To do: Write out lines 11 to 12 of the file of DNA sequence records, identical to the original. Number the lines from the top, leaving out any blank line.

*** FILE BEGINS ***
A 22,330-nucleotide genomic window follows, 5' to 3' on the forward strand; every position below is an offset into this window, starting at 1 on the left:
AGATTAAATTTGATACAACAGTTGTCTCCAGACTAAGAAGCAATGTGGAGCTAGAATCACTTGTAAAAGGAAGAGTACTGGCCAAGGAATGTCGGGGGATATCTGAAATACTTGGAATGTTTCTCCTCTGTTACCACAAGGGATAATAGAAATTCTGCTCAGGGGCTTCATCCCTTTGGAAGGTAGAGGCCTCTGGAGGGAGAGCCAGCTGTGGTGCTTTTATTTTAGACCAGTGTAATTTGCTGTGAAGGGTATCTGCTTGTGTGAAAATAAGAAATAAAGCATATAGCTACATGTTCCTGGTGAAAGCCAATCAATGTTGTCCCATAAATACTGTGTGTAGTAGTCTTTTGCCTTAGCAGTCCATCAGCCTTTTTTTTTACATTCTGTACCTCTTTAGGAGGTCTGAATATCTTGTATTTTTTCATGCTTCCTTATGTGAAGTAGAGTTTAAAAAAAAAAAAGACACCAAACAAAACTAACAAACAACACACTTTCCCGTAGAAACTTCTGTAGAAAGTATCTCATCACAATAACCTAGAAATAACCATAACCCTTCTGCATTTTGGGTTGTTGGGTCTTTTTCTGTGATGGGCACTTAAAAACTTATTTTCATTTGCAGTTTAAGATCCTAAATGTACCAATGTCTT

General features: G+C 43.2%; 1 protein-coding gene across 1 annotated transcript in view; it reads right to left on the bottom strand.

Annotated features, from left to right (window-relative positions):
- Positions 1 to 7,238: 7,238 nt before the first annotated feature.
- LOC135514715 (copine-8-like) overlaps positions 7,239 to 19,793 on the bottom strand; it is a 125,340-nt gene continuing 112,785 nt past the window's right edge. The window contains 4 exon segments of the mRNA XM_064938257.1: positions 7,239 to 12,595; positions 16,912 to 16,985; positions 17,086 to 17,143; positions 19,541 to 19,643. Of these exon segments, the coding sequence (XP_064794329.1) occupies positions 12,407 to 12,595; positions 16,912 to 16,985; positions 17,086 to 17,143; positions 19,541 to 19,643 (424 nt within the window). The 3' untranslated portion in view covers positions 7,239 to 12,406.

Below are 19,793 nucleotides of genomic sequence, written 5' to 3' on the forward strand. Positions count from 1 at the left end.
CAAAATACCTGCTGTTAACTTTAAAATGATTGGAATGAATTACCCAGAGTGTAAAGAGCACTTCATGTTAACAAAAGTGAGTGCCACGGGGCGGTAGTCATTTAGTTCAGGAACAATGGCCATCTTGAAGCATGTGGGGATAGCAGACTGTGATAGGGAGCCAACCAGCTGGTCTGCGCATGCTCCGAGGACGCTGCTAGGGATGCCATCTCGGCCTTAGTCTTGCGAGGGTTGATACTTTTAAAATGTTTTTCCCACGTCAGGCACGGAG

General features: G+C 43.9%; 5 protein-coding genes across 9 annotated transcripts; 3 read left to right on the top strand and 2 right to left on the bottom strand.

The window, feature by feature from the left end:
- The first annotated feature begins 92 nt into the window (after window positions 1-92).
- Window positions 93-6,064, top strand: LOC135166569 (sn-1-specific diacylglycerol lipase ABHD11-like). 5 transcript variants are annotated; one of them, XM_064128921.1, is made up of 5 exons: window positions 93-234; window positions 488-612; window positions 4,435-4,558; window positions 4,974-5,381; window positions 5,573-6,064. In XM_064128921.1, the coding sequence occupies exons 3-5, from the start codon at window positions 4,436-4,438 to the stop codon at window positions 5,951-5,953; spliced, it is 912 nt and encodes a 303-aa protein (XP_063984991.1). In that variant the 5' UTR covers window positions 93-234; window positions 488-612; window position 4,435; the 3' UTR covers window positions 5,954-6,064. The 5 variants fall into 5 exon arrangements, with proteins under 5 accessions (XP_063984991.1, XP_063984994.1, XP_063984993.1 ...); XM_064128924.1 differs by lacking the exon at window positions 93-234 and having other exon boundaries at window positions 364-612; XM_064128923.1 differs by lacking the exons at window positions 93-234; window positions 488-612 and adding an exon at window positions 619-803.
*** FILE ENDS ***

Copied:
- The first annotated feature begins 92 nt into the window (after window positions 1-92).
- Window positions 93-6,064, top strand: LOC135166569 (sn-1-specific diacylglycerol lipase ABHD11-like). 5 transcript variants are annotated; one of them, XM_064128921.1, is made up of 5 exons: window positions 93-234; window positions 488-612; window positions 4,435-4,558; window positions 4,974-5,381; window positions 5,573-6,064. In XM_064128921.1, the coding sequence occupies exons 3-5, from the start codon at window positions 4,436-4,438 to the stop codon at window positions 5,951-5,953; spliced, it is 912 nt and encodes a 303-aa protein (XP_063984991.1). In that variant the 5' UTR covers window positions 93-234; window positions 488-612; window position 4,435; the 3' UTR covers window positions 5,954-6,064. The 5 variants fall into 5 exon arrangements, with proteins under 5 accessions (XP_063984991.1, XP_063984994.1, XP_063984993.1 ...); XM_064128924.1 differs by lacking the exon at window positions 93-234 and having other exon boundaries at window positions 364-612; XM_064128923.1 differs by lacking the exons at window positions 93-234; window positions 488-612 and adding an exon at window positions 619-803.